Secrets of the Marathon Chefs

The Secret: Fast Food

Time-pressed Nate Appleman (PB 3:51), reveals how to fuel up when seconds count

Appleman  started running four years ago for his newborn son. "I was pushing 18st," says Appleman, winner of the 2009 James Beard Foundation's rising star chef of the year award. "I didn't want to be the fat dad who couldn't play with his son in the park."

Predictably, it was hard. "I'd run half a mile and be ready to drop," he says. "But each week I'd tack on an extra block." As he lost weight he began to rethink his eating. "I used to skip meals because I was so busy, then get really hungry and reach for sugary foods."

As a runner, he started thinking of food as fuel rather than something to simply satisfy hunger. "I wanted to make sure what I ate delivered energy and good nutrition. That meant turning to whole foods."

Appleman lost six stone and ran his first marathon. The key has been planning. "It can be tough to find healthy options on the go," says Appleman. Nutritionist Ruth Carpenter, author of Healthy Eating Every Day (Human Kinetics, £23), agrees: "When you plan ahead, you're not forced to make a spontaneous, less-healthy decision when you're hungry." Here are Appleman's planning strategies - and how to make them work for you.

Pack your bags

"I never leave home without something nutritious in my bag," says Appleman. Having healthy options such as nuts, dried fruit or a banana with you makes it easier to avoid that morning meeting tray of pains au chocolat, and means you always have quality pre- or post-run fuel for unscheduled sessions.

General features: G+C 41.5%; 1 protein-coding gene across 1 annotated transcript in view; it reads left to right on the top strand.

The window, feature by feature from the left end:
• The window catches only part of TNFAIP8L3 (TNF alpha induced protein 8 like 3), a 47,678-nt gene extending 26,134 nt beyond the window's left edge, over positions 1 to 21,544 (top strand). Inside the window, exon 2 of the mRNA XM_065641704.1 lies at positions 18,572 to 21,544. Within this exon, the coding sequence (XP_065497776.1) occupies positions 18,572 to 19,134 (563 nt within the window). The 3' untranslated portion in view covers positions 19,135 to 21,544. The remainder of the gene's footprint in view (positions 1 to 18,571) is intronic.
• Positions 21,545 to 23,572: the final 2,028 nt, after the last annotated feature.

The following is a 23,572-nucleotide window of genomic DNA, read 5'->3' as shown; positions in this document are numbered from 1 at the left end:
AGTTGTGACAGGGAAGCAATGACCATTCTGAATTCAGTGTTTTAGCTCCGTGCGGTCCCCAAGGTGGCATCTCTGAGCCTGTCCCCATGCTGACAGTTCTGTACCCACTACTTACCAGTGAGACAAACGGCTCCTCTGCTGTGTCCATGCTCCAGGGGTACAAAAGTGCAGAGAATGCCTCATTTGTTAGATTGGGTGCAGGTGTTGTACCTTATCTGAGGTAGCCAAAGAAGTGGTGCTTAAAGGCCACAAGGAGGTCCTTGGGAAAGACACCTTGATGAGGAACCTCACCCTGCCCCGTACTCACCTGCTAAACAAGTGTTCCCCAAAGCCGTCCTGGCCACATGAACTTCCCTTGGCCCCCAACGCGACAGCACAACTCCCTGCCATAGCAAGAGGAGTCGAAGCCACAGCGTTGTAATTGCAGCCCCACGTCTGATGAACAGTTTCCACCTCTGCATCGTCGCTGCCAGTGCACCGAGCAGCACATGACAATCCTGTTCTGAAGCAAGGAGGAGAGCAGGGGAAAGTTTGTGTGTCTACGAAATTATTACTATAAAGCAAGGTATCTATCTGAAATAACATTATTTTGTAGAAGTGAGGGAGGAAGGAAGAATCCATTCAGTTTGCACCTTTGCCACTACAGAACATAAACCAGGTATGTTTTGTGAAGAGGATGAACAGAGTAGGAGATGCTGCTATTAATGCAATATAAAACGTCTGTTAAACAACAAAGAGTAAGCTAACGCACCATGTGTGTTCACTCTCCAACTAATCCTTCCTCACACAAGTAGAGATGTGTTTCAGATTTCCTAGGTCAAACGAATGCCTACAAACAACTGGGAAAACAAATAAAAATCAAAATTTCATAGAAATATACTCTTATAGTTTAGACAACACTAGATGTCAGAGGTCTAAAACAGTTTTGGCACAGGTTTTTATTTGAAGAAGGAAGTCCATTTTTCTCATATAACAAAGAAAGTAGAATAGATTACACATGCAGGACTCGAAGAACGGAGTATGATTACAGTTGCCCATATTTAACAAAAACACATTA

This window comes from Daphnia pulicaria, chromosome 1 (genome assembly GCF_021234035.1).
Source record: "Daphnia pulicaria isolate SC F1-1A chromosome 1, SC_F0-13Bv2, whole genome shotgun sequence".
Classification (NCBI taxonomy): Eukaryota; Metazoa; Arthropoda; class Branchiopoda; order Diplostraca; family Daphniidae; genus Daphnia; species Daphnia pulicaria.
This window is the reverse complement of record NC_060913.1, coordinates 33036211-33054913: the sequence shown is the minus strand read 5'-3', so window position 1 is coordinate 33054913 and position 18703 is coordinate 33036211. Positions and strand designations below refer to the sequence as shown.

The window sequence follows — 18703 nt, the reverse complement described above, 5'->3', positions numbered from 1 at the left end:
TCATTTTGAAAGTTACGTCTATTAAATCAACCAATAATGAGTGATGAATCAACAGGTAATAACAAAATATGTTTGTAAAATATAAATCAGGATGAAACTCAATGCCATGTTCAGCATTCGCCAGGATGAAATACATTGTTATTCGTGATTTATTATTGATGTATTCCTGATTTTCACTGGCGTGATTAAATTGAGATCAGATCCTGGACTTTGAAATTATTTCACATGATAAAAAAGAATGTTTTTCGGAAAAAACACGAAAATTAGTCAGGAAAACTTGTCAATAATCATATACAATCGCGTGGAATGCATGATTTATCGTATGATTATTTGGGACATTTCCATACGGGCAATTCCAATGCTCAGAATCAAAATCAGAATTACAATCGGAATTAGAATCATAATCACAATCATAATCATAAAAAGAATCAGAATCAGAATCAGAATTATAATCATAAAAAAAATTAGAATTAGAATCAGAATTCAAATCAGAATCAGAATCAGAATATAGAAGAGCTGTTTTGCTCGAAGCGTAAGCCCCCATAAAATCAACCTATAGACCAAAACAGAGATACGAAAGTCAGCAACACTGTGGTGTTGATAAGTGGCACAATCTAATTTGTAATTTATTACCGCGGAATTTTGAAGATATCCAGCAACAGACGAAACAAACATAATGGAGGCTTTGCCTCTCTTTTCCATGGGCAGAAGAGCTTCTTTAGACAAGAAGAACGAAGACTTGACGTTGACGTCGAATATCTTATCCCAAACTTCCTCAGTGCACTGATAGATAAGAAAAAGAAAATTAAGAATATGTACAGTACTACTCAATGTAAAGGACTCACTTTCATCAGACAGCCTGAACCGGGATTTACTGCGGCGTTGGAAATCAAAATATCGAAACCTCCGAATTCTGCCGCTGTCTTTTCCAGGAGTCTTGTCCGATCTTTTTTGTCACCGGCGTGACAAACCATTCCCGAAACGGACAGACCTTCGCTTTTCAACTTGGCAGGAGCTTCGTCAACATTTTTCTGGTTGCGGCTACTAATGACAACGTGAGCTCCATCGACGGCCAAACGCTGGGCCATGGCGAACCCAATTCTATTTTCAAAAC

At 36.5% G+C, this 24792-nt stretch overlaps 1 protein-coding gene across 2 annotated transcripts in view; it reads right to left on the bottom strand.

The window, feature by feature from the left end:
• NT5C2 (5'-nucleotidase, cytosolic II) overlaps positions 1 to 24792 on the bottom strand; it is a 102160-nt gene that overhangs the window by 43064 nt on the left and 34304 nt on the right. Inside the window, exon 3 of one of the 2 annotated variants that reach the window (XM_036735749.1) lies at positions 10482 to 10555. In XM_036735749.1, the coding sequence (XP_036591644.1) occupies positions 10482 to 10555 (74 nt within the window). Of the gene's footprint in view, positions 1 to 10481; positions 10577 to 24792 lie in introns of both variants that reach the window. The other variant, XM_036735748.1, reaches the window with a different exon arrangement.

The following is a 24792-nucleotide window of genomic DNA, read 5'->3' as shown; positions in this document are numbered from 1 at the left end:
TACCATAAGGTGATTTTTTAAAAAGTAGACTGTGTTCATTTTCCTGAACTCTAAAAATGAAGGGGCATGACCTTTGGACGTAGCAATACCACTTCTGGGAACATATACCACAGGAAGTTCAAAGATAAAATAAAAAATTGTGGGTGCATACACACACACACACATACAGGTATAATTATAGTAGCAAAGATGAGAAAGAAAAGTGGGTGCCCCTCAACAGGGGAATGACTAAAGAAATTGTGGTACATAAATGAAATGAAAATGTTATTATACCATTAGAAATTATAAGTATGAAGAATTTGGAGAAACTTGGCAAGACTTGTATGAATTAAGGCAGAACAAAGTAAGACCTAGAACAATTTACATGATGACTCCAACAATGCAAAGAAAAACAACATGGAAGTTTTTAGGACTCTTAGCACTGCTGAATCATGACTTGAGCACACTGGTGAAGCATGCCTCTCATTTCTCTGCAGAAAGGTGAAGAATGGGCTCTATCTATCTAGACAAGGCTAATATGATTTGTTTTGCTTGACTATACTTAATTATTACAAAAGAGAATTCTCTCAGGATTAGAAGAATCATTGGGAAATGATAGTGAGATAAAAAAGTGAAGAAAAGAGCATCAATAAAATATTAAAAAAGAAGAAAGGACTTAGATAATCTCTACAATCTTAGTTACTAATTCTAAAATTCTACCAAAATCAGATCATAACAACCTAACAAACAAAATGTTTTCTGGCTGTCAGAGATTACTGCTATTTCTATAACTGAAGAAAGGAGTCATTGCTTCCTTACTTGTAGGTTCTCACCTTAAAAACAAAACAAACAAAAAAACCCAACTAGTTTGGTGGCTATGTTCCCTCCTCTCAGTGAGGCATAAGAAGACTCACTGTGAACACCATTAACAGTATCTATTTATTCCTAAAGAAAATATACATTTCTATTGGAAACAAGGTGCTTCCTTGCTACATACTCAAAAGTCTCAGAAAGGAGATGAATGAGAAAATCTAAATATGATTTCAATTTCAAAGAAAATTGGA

Stock up

"When work is hectic and you're training hard, life can get pretty crazy," says Appleman. Stock your kitchen with quality easy-prep basics such as  pasta, rice, beans, fresh and frozen veg, tinned tomatoes, herbs and spices, so you can throw together delicious, healthy  meals at the drop of a hat.

Double up

It takes about the same time to make a double batch of a recipe such as bolognese sauce as it does a single batch. So make two and freeze one. Then 'cooking' a healthy dinner is as easy as hitting the defrost button.

Try his chickpea spread for bruschetta or blitz up a super speedy breakfast smoothie.

Picture credit: All images Gorman & Gorman

The Secret: Family Food

Mother of two Pam Anderson (PB 4:31) on how running and fuelling is a family affair

Anderson started exercising a few years ago on a family holiday in Rome. "We wanted to eat the greatest food in the world without worrying about calories," says Anderson, author of Cook Without a Book (£21.99, Rodale Press). She noticed her waistbands were a little looser when she got home. "I was pushing 14st, so I had plenty to lose," she says.